How Do Glow Sticks Work?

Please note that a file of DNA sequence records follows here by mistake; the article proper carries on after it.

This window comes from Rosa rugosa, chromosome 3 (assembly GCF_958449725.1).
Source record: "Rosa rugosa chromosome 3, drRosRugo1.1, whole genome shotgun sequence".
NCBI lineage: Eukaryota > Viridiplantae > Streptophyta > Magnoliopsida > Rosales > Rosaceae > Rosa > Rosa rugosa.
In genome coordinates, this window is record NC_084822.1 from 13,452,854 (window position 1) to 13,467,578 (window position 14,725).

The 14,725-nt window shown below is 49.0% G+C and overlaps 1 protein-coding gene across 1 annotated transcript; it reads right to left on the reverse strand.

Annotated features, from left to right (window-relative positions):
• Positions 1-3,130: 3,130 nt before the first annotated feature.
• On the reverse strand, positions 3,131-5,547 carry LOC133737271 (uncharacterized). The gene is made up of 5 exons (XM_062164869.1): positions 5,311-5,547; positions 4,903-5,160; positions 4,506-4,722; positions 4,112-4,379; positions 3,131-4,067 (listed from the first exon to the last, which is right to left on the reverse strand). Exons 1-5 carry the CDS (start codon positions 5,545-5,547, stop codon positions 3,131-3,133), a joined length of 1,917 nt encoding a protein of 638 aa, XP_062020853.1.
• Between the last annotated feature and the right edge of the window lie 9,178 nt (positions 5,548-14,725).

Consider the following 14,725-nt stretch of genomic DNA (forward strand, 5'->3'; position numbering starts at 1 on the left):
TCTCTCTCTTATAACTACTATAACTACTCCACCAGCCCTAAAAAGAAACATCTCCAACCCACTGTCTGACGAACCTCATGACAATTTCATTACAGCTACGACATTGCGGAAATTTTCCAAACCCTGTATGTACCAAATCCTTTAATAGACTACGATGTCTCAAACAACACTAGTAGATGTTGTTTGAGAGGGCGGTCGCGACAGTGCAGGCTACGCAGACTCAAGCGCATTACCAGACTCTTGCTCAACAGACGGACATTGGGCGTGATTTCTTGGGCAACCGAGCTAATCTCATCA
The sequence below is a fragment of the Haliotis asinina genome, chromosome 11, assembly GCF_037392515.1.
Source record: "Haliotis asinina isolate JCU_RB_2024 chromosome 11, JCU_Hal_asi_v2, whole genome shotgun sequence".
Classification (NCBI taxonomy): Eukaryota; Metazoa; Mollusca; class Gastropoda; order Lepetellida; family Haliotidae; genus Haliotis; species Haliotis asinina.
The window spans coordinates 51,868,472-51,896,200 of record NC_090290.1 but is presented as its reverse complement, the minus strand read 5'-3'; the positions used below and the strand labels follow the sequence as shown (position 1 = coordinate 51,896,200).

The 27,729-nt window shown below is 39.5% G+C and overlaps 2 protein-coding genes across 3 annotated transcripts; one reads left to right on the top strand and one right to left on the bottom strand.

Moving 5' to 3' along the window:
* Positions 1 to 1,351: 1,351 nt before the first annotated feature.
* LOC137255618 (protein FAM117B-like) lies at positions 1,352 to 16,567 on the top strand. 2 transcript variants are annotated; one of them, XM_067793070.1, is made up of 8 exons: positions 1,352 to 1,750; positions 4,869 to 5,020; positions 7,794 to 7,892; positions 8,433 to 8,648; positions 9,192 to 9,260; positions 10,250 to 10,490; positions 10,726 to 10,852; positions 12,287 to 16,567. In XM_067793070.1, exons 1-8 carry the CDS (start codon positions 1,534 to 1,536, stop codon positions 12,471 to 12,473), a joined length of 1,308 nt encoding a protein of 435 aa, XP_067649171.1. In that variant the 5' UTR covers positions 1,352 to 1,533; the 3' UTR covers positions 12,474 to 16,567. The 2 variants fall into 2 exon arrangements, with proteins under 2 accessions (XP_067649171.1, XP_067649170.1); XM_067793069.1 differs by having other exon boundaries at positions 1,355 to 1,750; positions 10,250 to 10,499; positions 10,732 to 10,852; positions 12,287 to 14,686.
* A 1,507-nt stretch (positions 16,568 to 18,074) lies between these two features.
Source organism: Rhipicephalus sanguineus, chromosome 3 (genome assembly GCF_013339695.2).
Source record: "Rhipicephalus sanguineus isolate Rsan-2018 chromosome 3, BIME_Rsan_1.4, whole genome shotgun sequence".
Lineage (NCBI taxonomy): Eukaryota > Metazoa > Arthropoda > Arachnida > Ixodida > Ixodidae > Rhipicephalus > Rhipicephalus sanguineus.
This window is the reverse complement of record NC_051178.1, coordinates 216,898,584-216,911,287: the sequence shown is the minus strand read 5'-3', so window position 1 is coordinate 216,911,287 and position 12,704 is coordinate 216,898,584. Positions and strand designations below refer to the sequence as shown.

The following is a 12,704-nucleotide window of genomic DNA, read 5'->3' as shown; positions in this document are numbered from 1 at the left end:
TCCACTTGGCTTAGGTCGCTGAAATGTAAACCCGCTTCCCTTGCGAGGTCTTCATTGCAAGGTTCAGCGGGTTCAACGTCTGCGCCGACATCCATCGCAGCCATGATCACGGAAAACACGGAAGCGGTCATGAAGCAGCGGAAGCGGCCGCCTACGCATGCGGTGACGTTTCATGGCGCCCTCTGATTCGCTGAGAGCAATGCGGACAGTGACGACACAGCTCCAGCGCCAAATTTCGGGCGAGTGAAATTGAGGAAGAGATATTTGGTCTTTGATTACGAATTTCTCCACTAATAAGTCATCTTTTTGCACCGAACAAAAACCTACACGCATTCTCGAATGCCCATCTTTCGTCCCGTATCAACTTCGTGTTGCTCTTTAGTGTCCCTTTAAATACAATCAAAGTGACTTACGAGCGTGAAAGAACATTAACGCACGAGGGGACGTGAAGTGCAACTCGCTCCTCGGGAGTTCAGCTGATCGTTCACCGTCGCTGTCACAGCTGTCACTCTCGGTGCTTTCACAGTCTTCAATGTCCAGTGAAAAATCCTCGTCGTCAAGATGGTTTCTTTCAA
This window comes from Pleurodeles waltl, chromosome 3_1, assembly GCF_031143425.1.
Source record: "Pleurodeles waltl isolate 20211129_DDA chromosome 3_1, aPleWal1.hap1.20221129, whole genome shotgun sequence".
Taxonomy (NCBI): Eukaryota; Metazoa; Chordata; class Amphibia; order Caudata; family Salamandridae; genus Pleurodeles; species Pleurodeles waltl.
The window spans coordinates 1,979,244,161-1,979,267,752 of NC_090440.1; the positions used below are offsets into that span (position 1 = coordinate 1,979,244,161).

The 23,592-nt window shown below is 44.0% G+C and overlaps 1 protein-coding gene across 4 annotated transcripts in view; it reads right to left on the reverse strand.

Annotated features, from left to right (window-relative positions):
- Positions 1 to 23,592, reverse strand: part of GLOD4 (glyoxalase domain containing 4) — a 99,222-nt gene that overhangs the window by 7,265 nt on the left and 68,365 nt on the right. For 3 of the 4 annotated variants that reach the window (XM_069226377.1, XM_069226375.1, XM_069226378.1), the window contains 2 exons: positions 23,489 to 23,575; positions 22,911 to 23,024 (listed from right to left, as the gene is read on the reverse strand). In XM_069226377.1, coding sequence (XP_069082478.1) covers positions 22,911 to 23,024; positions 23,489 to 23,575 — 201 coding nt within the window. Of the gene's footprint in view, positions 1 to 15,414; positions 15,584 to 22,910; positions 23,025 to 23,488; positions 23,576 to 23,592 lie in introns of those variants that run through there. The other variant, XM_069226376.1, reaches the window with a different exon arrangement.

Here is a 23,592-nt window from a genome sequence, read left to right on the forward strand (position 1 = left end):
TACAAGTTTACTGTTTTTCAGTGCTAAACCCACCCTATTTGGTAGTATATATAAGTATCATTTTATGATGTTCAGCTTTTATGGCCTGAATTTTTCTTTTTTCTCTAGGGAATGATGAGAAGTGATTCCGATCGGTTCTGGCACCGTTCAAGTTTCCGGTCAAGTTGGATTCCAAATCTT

Brain stuff. This is Christian Sagar you have seen glow sticks before I. Bet they bring a festive glow to Halloween trick or treating and New Year's eve celebrations, and they are a useful gear for explorers from scuba divers to spinnakers. When you find a bunch of people gathered at a party in the dark at least a few of them will probably be wielding glow sticks. But what the heck are these things and how do they work? Well, glow sticks are powered by process called Cama luminescence don't let the name scare you luminescence is just a fancy word for any emission of light not caused by heating we see luminescence and stuff like TV's neon. Signs and firefly's the chem luminescence in glow sticks is a pretty simple reaction caused by mixing chemical compounds. Compounds are made up of different elements bonded together in specific proportions so that they can't be mechanically separated. It takes a chemical reaction to sort out for example, the oxygen from the hydrogen and water. When you mix a compound with other stuff, you can set off that reaction and as the atoms rearrange themselves either absorb all release energy. If you look inside a glow stick, you'll see that there's a small glass vile in the tube. This file typically contains a hydrogen peroxide solution called the activator it's floating in a solution containing a compound called phenyle oxalate. Ester and a fluorescent dye you still with me. Okay. When you snap a glow, stick the vial breaks in the Hydrogen Peroxide reacts with the phenyle oxalate Ester creating to other compounds phenyle and a pair oxy acid ester. Okay. Still with me again. Okay. This para oxy acid stuff is unstable. So it decomposes and produces additional finol. It also produces a cyclic Perry compound which decomposes to carbon dioxide. This decomposition releases energy to the die the electrons in the atoms jump to a higher level than fall back down releasing energy in the form of light the other in the fluorescent dye, determine the color of this light all this happens within moments of snapping. And shaking your glow stick depending on which compounds are used, the chemical reaction can continue for anywhere from just a few minutes to hours warmer temperatures will accelerate the reaction making the stick glow brighter. But for a shorter amount of time when it's cooler, the reaction will slow down making the light dimmer, which means that if you want to preserve your light stick, put it in the freezer overnight, it won't stop the process, but it will slow it down and drag out the reaction. So it turns out that there's some pretty nifty science behind the humble glow stick check it out the next time you're scuba diving partying or you know whatever it is you.

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